kunc-header-1440x90.png
Our Story Happens Here
Play Live Radio
Next Up:
0:00
0:00
Available On Air Stations

Beloved Seattle Antique Store Closes Due To Coronavirus Crisis

SARAH MCCAMMON, HOST:

Small businesses have been hit hard by the pandemic's disruption of American lives and habits. Researchers say more than 100,000 have shut down permanently across the U.S. And as Ravenna Koenig reports, the closing of a beloved art and antiques shop in Seattle is both an economic hit to the community and an emotional one.

RAVENNA KOENIG, BYLINE: The owner of the shop called Curtis Steiner is Curtis Steiner, and the fabric he used to make his coronavirus mask says a lot about him and his store.

CURTIS STEINER: This is a 19th century hat ribbon, silk, very tight weave.

KOENIG: He's the type of person who has that kind of material lying around.

STEINER: It's always nice to have a ribbon to wear.

KOENIG: Steiner is a sculptor, painter, jewelry maker and a seller of art and antiques. And his shop has the feel of a museum, a place you could find an antique glasses case made from shark skin, intricate paper sculptures by a local artist and handmade greeting cards. And people don't always have to come to the shop for these finds. Sometimes the shop comes to them.

STEINER: Good morning.

KOENIG: At Steiner's regular coffee spot just down the street from the store, the barista thanks him for an item he brought her - a championship award from a 1950s horse competition.

STEINER: Alissa, our barista, is a horse fancier, so I thought, oh, she's a perfect recipient for this eccentric thing.

KOENIG: For two decades, Steiner has sold these beautiful and unique objects, and that drew a following to the shop - people like artist Lisa Kinoshita.

LISA KINOSHITA: It was just so unusual. It'd be like walking down the street and finding a 15th century manuscript laying on the sidewalk.

KOENIG: She especially loves his delicate necklaces, strung with beads sometimes as small as grains of sugar.

KINOSHITA: They look like if you held it in your hand and you sneezed, the whole thing would explode just because it was so fine.

KOENIG: The object of attraction was an antique ivory ruler for another patron, art school executive Stefano Catalani, who gave it to his partner, an architect.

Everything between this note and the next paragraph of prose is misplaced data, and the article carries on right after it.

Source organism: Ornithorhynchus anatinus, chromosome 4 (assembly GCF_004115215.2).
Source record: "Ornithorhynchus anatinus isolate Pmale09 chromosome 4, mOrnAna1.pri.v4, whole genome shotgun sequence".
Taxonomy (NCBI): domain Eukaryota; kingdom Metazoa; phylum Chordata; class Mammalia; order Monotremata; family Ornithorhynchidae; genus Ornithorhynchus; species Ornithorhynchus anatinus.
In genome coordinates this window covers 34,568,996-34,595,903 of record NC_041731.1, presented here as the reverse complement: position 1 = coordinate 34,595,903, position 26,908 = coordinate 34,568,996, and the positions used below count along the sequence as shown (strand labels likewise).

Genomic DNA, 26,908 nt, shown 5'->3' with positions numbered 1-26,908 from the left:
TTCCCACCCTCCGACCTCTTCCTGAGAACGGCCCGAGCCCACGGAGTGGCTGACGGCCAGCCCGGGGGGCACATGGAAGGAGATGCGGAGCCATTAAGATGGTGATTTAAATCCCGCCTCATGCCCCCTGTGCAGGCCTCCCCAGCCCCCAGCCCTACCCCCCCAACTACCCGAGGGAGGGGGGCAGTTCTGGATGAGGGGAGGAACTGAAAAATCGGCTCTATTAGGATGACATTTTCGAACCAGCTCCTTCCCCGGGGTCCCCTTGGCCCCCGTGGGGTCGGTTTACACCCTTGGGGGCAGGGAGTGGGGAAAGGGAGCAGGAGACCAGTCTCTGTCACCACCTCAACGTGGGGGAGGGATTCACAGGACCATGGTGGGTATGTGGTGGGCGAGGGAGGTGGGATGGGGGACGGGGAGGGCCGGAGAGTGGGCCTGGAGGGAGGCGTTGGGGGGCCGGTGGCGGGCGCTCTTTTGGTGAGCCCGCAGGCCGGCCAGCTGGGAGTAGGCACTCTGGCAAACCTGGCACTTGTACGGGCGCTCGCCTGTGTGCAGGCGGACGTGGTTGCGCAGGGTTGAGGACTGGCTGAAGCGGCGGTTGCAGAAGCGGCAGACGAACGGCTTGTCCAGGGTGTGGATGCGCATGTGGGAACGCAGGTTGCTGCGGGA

STEFANO CATALANI: That's, for me, what his store was - a conduit to a great experience of sharing love with someone you care about by simply giving these gifts.

KOENIG: But now Steiner's shop is closing. Seattle's nonessential businesses were shut down this spring. And during that time, as Steiner kept paying rent without revenue, he asked himself if he wanted to keep the store going during a global pandemic.

STEINER: Is it worth the fight? - which it would be a huge fight to keep this open.

KOENIG: Ultimately, the answer was no. After all these years, he says his store felt like a crossword puzzle he'd solved. That, combined with the uphill financial battle he was facing, made him decide it was time to move on. But while he may be ready to move on, not all the Seattleites who love his store are. It's a big loss. And it's not the only one.

MARIA RUANO: Like all the other shops closing - and there's a lot of them - it feels like the personality of the city is dissolving away.

KOENIG: That's Maria Ruano, who's a fan of the shop and owns a tile manufacturing company nearby. She says it's been hard to watch beloved businesses struggle to stay afloat.

RUANO: From the friend who shut down her skin care salon to the coffee shop that is going to not make it anymore that's been there since the mid-'80s - you know, and I don't want to talk about this because it's going to make me cry.

KOENIG: At least with Steiner's store, there's something of it that remains with every person who took a piece of it home.

For NPR News, I'm Ravenna Koenig in Seattle.

(SOUNDBITE OF THE SEA AND CAKE SONG, "MONDAY") Transcript provided by NPR, Copyright NPR.